Green vegetables such as kale, spinach, also cabbage varieties and red beets are a source of nitric oxide and have also been shown to prevent AD at the same time.

Add to this exercise and you have a winning combination for the prevention of AD. You guessed right: exercise increases NO production from he lining of your arteries. When people age their lining of the arteries does not produce as much NO as in younger years. However, there is a supplement available, Neo40 Daily, that can be taken twice a day to compensate for this.

Here is another report about a 30% to 40% reduction in the incidence of AD when people do regular, simple exercises.

More good news about fruit and vegetables: tomatoes, watermelons, pink guava, pink grapefruit, papaya, apricot and other fruit all contain lycopenes, which have been shown to prevent AD.

Recently a new testing tool in combination with a PET scan of the brain has been developed, which may help the treating physicians to assess improvement or deterioration of an AD patient objectively using this method. However, this is still considered to be only a research tool at this time.

Supplements to prevent Alzheimer’s disease

The following brain-specific nutrients play a part in the prevention and treatment of AD (according to Ref.1):

1. B-vitamins: they are important to support the energy metabolism of brain cells.

2. Vitamin C: this has antioxidant properties and prevents brain cells and supportive glia cells from oxidizing.

3. Vitamin E in the form of mixed tocopherols: together with vitamin C has been shown to prevent Alzheimer’s disease

4. Phosphatidylserine (PS), with an intake of up to 300mg/day: counteracts and prevents memory loss.

5. Coenzyme Q10 (ubiquinone), 100mg/day (it would be safe to take 400 mg per day, which is also cardio protective): stabilizes the mitochondria of brain cells and heart muscle cells. It is a powerful neuroprotective agent and supports ATP production (energy metabolism of brain cells).

6. Ginkgo (Ginkgo biloba), at a dose up to 240mg/day: increases micro vascular circulation, neutralizes free radicals from oxidation and improves short-term memory.

7. Omega-3 fatty acid and DHA, 1500mg/day: has anti-inflammatory properties.

Other nutrients that hold promise are:

8. Huperzine A, 100 to 200mg/day: natural anticholinesterase inhibitor, derived from the Chinese club moss, surpasses donezepil according to studies by doctors in China

9. Vinpocetine, 2.5 to 10mg/day: comes from the periwinkle plant, increases cerebral blood flow and stimulates brain cell metabolism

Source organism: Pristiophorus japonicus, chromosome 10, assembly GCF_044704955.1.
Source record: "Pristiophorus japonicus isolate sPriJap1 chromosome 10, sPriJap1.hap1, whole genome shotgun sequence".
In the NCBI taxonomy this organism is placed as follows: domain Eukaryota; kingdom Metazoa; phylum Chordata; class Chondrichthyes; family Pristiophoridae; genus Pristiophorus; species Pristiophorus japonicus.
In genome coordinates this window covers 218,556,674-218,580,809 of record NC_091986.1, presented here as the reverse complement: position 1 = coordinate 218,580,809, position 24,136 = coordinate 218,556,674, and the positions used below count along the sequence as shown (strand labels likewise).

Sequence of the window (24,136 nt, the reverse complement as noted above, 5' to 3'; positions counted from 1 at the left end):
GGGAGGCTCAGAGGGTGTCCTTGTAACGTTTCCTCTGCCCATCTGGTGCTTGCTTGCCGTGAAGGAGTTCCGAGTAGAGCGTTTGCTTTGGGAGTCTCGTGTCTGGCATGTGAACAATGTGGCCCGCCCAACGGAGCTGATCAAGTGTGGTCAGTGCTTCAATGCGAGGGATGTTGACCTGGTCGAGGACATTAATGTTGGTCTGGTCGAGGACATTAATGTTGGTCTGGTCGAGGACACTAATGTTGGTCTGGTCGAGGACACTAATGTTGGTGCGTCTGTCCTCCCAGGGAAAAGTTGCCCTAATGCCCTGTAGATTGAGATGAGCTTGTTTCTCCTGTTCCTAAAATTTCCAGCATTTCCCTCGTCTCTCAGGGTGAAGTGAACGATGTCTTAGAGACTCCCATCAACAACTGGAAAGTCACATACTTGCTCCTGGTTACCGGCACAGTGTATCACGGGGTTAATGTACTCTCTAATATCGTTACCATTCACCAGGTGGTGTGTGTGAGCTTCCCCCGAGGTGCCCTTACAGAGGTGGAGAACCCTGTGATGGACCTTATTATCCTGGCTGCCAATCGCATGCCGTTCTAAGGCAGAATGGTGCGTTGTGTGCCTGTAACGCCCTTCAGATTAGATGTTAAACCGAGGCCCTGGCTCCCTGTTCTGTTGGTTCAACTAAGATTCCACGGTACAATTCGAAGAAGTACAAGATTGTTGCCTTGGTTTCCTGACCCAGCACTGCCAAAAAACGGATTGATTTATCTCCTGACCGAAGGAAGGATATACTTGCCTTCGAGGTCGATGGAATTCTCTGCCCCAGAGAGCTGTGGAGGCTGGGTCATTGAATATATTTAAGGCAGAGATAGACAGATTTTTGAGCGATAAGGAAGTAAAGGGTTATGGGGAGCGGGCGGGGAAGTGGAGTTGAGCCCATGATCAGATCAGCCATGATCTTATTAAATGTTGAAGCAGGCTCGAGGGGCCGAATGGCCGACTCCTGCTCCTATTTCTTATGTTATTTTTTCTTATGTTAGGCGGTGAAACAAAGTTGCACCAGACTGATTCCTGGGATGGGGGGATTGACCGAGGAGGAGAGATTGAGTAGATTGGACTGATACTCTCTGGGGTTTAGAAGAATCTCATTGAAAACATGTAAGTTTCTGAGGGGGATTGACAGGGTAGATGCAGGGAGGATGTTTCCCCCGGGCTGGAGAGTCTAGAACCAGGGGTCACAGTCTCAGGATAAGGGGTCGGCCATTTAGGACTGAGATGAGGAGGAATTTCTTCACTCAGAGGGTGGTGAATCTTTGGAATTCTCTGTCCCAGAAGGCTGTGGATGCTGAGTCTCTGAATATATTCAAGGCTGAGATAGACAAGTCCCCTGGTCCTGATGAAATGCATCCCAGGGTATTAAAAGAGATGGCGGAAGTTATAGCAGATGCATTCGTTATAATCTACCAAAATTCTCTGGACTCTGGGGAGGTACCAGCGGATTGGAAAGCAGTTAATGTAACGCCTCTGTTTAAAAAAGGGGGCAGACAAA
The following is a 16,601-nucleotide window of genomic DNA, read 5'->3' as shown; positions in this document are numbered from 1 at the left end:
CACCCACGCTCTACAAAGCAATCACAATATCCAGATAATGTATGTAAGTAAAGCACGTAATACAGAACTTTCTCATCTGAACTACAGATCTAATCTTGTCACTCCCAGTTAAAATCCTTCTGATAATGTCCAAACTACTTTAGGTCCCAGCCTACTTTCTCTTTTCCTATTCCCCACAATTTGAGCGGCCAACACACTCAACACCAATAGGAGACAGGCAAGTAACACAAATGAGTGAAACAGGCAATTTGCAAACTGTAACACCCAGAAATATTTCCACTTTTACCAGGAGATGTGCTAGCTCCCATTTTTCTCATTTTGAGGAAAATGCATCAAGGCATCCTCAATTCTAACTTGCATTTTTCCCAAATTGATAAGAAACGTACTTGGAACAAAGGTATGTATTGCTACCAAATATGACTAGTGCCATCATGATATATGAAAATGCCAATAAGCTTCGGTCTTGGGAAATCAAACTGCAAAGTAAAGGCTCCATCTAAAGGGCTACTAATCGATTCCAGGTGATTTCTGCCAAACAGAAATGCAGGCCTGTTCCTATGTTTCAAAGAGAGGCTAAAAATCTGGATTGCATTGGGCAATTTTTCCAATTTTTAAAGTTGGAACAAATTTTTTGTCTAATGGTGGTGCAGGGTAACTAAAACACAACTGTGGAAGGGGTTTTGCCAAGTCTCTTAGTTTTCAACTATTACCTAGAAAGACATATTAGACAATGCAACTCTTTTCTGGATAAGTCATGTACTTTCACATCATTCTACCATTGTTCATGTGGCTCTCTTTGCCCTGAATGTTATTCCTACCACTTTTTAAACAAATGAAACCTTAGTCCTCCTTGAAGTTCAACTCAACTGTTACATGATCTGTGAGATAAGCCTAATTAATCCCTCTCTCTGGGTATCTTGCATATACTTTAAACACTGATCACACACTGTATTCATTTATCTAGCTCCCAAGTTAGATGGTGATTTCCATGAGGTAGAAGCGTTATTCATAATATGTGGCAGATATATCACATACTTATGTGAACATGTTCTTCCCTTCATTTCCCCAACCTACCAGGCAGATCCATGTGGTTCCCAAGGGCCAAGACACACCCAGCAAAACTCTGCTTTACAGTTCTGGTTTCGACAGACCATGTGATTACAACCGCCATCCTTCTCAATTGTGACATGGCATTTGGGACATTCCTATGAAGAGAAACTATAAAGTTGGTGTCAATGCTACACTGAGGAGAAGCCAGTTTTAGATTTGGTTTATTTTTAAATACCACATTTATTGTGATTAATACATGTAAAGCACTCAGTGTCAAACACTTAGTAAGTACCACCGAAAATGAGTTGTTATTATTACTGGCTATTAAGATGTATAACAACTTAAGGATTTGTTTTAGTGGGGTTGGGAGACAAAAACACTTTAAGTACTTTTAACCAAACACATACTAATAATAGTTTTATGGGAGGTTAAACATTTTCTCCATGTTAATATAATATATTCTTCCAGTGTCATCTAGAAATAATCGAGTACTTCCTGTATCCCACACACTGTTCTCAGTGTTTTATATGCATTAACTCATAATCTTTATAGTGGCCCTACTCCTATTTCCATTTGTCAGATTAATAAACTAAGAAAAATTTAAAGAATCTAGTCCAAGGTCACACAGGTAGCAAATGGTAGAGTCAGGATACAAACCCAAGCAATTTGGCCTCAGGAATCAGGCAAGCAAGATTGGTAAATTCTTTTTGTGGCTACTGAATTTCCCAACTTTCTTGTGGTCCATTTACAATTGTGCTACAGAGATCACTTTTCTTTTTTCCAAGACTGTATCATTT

10. Turmeric extract (curcumin) is very beneficial in reducing tau protein deposits in AD.

All these statements and dosages are cited from Ref.1.

Hormones to prevent Alzheimer’s disease

According to Ref. 1 there are certain hormones that can prevent AD: DHEA, pregnenolone, estrogen (bioidentical estrogen only).

  1. DHEA is persistently low in AD patients and replacement with DHEA at 50 mg daily has shown improvements in muscle strength and energy of AD patients.
  2. Pregnenolone has been shown to be a powerful memory enhancer in animals and humans alike.
  3. Estrogen, if taken as bioidentical estrogen cream (Bi-Est) can improve brain function. Estrogen is a strong epigenetic switch that keeps a woman mentally younger for longer, but has to be balanced with bioidentical progesterone cream to prevent breast cancer and uterine cancer. A study showed that estrogen replacement early in menopause will cut down on the heart attack rates, but it is also known, particularly when given as bioidentical hormone cream to prevent AD.
  4. In addition progesterone has been described to be of value in the aging woman to preserve brain metabolism.
  5. Testosterone is known to protect against Alzheimer’s disease in the aging male.
  6. Melatonin at a starting dose of 1 mg to 3 mg at bedtime often helps to restore the disturbed sleep pattern, but also augments the effects of the other hormones (Ref.1).

Removal of toxins, particularly mercury

Mercury is extremely toxic in minute amounts and affects brain cells preferentially. Intravenous vitamin C/glutathione treatments as described in this blog will remove mercury from your system including the brain.

It may take 20 to 30 such treatments in weekly intervals followed by a maintenance program every two to three weeks to remove mercury from the body.

Other heavy metals can accumulate in the brain as well and must be removed. This is described here in more detail.


There have been major breakthroughs in prevention of Alzheimer’s disease and dementia over the past few years, many unnoticed by the media. The search is still on for an effective drug that would treat AD when it is present. However, this may be 10 or 15 years away and we cannot afford to wait that long. Instead I suggest that people should embrace the concept of preventing AD by using as many of the factors described above. Both at the 2011 and the 2012 Anti-Aging Conferences in Las Vegas several speakers pointed out that a combination of several preventative factors will be much more effective than one factor alone and they estimated that about 80% of AD could be prevented this way.


Ref.1. Rakel: Integrative Medicine, 3rd ed., Copyright © 2012 Saunders, An Imprint of Elsevier. Chapter 9 – Alzheimer Disease. Integrative Medicine: “Kirtan Kriya, Telomeres, and Prevention of Alzheimer Disease”, by Dharma Singh Khalsa, MD